By the market action in October, it now appears certain that the nasty 12% market correction in August and September was just that, a “correction.” And if you ignored all the doomsayers, who finally had a down market after 4+ years, the correction proved to be a buying opportunity. Indeed, we can pretty well conclude what I said in the August and September columns that:
•China’s slowdown isn’t going to have a large impact in the U.S. China’s economy is not crashing, as retail sales are up 10.9% and real estate prices in large urban areas are once again rising after a nearly year-long downturn;
•It is a mistake to concentrate on China’s industrial sector, which is definitely in contraction, just as it is a mistake to believe that the industrial and manufacturing sectors in the U.S. (12% of GDP) tell us the overall health of the economy.
As I indicated in earlier columns, the China story turns out to be the “excuse” to sell in the correction. Remember, fear is more powerful than greed; Wall Street shoots first and asks questions later. China’s “growth slowdown” was that excuse. Like so many other issues in economics, “this time is different” is almost never the case. The fundamentals in the U.S. economy were, and continue to be, way too strong for a real bear market to develop.
Every market turn has some specific catalyst – just as the Chinese yuan devaluation and the growth slowdown story ushered in the correction, there were three catalysts responsible for the market upturn:
1. The first one was the mid-September Fed “non-action” regarding its long promised rate “normalization” process, and the continuation of underlying economic strength. The market was clearly priced for a rate hike, and the inaction was the equivalent to an easing (which equity markets love). In the late October meeting, the Fed once again refrained from raising rates, but once again, they promoted uncertainty by indicating that they are still considering a rate rise in December. Q3 showed some slowdown in the pace of economic growth as the first estimate of GDP growth was 1.5%. But, most of the softer growth from Q2’s 3.9% centered around a slowdown in inventory accumulation which subtracted 1.6 percentage points from Q3’s GDP growth. The good news is that consumer spending rose a healthy 3.2%, nearly as fast as Q2’s 3.6% growth indicating that the economy remains on a healthy growth track.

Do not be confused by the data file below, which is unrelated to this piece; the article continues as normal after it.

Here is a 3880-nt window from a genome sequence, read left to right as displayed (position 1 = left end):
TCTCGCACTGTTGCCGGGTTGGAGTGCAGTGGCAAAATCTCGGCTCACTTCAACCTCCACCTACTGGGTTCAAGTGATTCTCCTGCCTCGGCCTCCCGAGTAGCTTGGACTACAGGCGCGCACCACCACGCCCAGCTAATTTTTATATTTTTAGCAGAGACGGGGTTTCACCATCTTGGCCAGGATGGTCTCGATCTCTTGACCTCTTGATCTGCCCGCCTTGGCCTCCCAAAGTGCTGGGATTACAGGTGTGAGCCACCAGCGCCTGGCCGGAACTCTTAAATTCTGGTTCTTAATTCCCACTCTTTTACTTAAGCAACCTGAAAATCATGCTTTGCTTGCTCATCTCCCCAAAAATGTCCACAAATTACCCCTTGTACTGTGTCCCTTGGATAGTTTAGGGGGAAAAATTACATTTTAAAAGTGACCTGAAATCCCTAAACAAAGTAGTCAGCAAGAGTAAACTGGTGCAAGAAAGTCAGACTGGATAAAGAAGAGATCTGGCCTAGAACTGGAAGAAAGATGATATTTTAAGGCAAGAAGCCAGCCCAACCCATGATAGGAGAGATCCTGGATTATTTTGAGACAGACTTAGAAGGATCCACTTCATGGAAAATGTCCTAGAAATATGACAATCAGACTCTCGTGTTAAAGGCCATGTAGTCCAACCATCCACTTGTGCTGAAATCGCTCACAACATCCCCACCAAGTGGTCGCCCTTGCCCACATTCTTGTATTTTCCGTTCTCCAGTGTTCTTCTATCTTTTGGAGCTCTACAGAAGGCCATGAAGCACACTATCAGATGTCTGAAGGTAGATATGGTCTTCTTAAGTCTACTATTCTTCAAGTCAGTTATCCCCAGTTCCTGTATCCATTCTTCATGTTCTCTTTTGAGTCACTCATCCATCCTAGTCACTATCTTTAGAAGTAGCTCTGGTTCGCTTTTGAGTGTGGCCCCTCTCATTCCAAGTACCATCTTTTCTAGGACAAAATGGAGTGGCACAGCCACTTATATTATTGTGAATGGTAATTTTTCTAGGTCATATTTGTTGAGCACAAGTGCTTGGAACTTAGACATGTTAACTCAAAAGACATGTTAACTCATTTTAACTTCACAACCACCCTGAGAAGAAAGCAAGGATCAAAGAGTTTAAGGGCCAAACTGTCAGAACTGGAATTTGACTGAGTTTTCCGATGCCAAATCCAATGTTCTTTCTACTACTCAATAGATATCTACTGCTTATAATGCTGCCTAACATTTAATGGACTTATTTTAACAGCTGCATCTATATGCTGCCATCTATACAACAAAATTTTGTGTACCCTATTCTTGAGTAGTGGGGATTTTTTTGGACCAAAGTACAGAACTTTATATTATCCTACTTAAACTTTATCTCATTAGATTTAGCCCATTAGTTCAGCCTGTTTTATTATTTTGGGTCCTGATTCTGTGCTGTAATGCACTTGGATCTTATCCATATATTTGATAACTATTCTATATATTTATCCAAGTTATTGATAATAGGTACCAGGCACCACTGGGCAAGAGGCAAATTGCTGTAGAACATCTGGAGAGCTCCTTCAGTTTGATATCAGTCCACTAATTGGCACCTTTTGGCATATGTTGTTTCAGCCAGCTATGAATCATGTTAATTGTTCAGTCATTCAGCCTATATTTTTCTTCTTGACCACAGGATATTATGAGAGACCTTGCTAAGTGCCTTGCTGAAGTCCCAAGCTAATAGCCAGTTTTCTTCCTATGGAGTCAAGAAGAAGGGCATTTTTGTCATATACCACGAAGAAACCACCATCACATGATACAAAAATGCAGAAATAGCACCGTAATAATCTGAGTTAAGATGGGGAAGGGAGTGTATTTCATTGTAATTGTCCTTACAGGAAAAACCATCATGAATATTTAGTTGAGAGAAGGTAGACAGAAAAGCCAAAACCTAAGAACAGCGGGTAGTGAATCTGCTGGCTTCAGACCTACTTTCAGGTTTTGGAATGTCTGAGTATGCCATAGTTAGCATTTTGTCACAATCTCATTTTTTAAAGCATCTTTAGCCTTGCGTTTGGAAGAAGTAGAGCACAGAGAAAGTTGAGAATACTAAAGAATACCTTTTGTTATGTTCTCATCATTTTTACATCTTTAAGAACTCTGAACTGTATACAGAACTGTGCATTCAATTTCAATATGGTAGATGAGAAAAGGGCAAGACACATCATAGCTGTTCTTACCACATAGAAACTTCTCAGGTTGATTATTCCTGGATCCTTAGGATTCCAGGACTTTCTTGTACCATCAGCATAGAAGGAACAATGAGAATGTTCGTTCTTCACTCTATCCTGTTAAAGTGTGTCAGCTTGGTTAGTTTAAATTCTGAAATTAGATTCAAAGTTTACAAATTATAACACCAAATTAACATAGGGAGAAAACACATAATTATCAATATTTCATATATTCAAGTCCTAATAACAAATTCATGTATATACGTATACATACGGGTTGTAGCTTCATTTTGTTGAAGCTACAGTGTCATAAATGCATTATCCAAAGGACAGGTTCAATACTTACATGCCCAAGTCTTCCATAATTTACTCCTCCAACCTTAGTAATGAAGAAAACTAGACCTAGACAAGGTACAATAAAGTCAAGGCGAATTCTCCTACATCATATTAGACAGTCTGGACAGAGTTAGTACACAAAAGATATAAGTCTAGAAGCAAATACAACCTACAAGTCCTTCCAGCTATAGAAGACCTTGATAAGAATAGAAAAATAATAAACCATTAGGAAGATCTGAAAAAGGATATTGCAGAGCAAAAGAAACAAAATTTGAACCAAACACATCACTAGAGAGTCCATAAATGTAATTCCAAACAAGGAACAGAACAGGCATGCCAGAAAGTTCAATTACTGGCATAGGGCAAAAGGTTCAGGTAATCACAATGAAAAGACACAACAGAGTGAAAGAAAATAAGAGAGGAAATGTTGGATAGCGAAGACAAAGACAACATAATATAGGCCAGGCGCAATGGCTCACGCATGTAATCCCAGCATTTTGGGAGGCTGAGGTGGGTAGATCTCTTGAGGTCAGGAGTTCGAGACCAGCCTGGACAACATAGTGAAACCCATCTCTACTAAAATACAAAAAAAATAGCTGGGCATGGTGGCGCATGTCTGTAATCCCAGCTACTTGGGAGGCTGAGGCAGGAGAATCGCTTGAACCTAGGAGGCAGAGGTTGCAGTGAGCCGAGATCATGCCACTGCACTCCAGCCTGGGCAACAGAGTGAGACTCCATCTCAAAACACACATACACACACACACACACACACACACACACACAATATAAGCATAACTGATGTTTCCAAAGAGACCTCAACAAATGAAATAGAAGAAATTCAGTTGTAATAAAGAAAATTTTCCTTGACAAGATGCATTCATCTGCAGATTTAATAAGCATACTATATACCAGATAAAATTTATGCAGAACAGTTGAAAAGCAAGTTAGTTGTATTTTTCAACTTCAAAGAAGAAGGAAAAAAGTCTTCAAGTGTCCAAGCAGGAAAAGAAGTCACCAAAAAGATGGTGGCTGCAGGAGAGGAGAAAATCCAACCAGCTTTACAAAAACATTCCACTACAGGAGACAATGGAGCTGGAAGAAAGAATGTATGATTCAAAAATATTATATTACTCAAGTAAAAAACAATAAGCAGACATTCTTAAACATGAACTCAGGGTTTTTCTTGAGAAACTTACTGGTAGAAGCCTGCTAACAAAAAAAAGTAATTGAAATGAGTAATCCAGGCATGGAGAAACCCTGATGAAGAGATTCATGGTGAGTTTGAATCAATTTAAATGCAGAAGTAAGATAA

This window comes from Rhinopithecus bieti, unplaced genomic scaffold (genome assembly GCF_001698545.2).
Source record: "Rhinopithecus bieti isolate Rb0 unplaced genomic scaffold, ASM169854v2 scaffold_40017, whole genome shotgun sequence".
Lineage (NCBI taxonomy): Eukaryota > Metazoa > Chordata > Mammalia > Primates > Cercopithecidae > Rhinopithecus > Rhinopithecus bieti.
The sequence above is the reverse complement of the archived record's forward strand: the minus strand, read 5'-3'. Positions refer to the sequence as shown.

2. The second catalyst was the move toward ease by the world’s other major central banks. Specifically, the Peoples Bank of China (PBOC) actually moved rates lower while there was easing rhetoric by the European Central Bank (ECB) and the Bank of Japan (BOJ). As you know, equity markets love easy money and always respond positively to such central bank moves.
3. The third set of events, which took a slowly rising market up toward warp speed, was the better than expected Q3 earnings reports. At the time of this writing, 77% of companies have beat their analyst earnings expectations (ok – the estimates were low balled). The 5 year average for earnings “beats” is 72%. Leading the pack were the techs (Alphabet (i.e. Google), Amazon, Microsoft, Apple) and consumer discretionary companies like McDonalds (which was the biggest upside surprise of the reporting season so far). On the other hand, those companies that missed were severely punished price wise. In addition, only 43% beat on the top line indicating some growth slowdown in Q3, as evidenced by the first estimate of GDP growth at only 1.5%.
Now, the tricky part – what lies ahead. Here is what I see for Q4:
•The softness seen in Q3 will end – most of it has been caused by a slowdown in the industrial and manufacturing sectors due to a strong dollar and a slowdown in inventory accumulation. The headwind of the strong dollar is fading, as the value of the dollar appears to have reached at least a temporary peak, and the inventory cycle is quite short and most likely already has had its largest impact;
•The end of year holiday spending will set a record and that should change the negative economic news cycle. U.S. consumers have the best balance sheets of the century and are once again borrowing; auto sales are consistently setting new highs; the housing sector is awakening; and despite the contention by the Bureau of Labor Statistics that “average” wages are not rising (likely measurement issues and assumptions), other reports show significant uptrends. For example, ADP reports that average hourly wages (for those holding a job for 1 year or more) grew 1.9% in Q1, 2.5% in Q2, and 3.5% in Q3. In addition, those who changed jobs saw a 6.5% increase in hourly pay in Q3;
•The S&P 500 has risen in November and December in the last 6 years. The seasonal factors are positive in those two months. Just an observation!
There is always something to worry about. Don’t let that distract you from the underlying fundamentals, because, over the mid- and long-term, the economic fundamentals always prevail. And the fundamentals indicate a strong (yes – it could be stronger) economy.
Robert Barone, Ph.D., is an advisor representative of Concert Wealth Management, Inc. and an employee of Universal Value Advisors, a NV LLC. Advisory services are offered through Concert Wealth Management, Inc., a registered investment advisor. Robert is available to discuss client investment needs. Call him at (775) 284-7778.
Statistics and other information have been compiled from various sources. Universal Value Advisors believes the facts and information to be accurate and credible but makes no guarantee to the complete accuracy of this information. A more detailed description of Concert Wealth Management, its management and practices is contained in its “Firm Brochure” (Form ADV, Part 2A) which may be obtained by contacting UVA at: 9222 Prototype Dr., Reno, NV 89521. Ph: (775) 284-7778.